Live Tweeting: How To Master The Art

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Want to try your hand at live tweeting an event but aren’t quite sure where to get started? No problem, we’re here for you. To master live tweeting, you must practice young grasshopper. We’ve put together a step-by-step process that you can follow before, during, and after your live tweeting session that will ensure your live tweeting stint is as successful as it could be. Work through them and you’ll be well on your way to becoming a live tweeting master.


Before

Find out what the event hashtag will be

Event hashtags are vital for your live tweeting efforts. The majority of modern day events use a specific hashtag to promote their event and encourage discussion. If for some bizarre reason they don’t, your fellow attendees will probably have created an informal hashtag to make sure they can all connect easily. Find out what this will be in advance, so you can promote that you will be live tweeting prior to the event and get people following your Twitter.

Warn your followers about the upcoming influx of tweets

It’s easy to assume that absolutely every single person is going to be absolutely fascinated by your live tweeting. Not always the case. Avoid irritating (and consequently losing) followers by giving them a heads up that there will be a lot of tweets about a particular event between this time on this date. Thanks to Twitter’s mute feature, it gives them time to temporarily silence you rather than having their feeds completely spammed out by your live tweeting.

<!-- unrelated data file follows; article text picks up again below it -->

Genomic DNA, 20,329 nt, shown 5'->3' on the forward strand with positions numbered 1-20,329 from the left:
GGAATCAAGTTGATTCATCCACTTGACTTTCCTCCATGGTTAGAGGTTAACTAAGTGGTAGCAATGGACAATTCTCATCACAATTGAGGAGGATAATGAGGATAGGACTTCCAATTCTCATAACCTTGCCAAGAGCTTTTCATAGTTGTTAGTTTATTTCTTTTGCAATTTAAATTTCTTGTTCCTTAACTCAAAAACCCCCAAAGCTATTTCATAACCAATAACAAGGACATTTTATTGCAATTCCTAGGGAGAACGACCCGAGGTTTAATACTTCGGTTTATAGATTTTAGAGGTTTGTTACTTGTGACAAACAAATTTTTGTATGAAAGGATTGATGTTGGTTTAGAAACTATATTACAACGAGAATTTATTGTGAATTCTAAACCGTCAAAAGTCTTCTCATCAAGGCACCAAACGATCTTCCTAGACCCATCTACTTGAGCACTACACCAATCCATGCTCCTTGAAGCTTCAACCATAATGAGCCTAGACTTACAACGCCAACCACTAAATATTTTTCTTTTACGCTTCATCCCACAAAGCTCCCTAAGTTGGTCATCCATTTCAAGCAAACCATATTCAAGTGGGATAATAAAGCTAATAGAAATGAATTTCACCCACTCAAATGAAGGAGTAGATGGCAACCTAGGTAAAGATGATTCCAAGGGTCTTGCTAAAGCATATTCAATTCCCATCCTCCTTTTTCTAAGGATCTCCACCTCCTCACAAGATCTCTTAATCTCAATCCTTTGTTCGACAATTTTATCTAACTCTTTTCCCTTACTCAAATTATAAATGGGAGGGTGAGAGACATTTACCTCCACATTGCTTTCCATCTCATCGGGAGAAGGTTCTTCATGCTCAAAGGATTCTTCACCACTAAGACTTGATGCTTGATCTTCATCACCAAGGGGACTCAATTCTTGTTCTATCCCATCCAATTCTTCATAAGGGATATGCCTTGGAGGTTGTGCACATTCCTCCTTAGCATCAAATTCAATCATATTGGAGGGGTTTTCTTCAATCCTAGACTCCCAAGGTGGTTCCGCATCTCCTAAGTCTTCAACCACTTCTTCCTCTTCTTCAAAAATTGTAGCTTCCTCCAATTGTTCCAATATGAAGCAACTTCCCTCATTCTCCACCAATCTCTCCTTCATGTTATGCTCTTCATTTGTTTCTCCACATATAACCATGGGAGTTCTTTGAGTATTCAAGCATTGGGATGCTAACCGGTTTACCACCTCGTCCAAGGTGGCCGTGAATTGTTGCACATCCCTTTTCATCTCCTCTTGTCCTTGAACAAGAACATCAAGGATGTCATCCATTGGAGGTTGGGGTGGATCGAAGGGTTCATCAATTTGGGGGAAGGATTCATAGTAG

Create a bank of useful tweets

If you already know who will be speaking at your event, and so on, why not create some generic introductory tweets that can be sent when needed? This will save you precious seconds that could be otherwise spent listening to what’s going on. A few seconds might not seem like much, but on social media it’s a lifetime. Create a stockpile of tweets for things like opening of the event, introductions, break announcements, and closing tweets.

Make sure you have the tools you need

There are a number of tools that can help you easily keep track of your mentions to make sure you never miss a tweet:

- View interactions in real time for faster responses.

Set up a stream in Hootsuite to monitor all the interactions surrounding the hashtag or event. Not only will this allow to view all the mentions, you can also use this to find other amazing Tweets.

- Monitor specific words, phrases or hashtags.

SocialBro has a range of features that can be particularly helpful when live tweeting an event over the course of several days. Best of all? You can try our tool for free. After monitoring the hashtag/keyword for the duration of the event use Social to add all the ‘Tweeters’ to a Twitter list. You can also create a Twitter list prior to the event of the speakers and important attendees. To make sure you’re on top of the current topics throughout live tweeting, check this stream and interact with them where relevant.

Make a list of important Twitter handles

Do you know who’s attending? Who are the brands/businesses/people speaking at the event, if there are any? Seek out their Twitter handles. You’ll need them. We’ll explain why momentarily.


During

Tag relevant people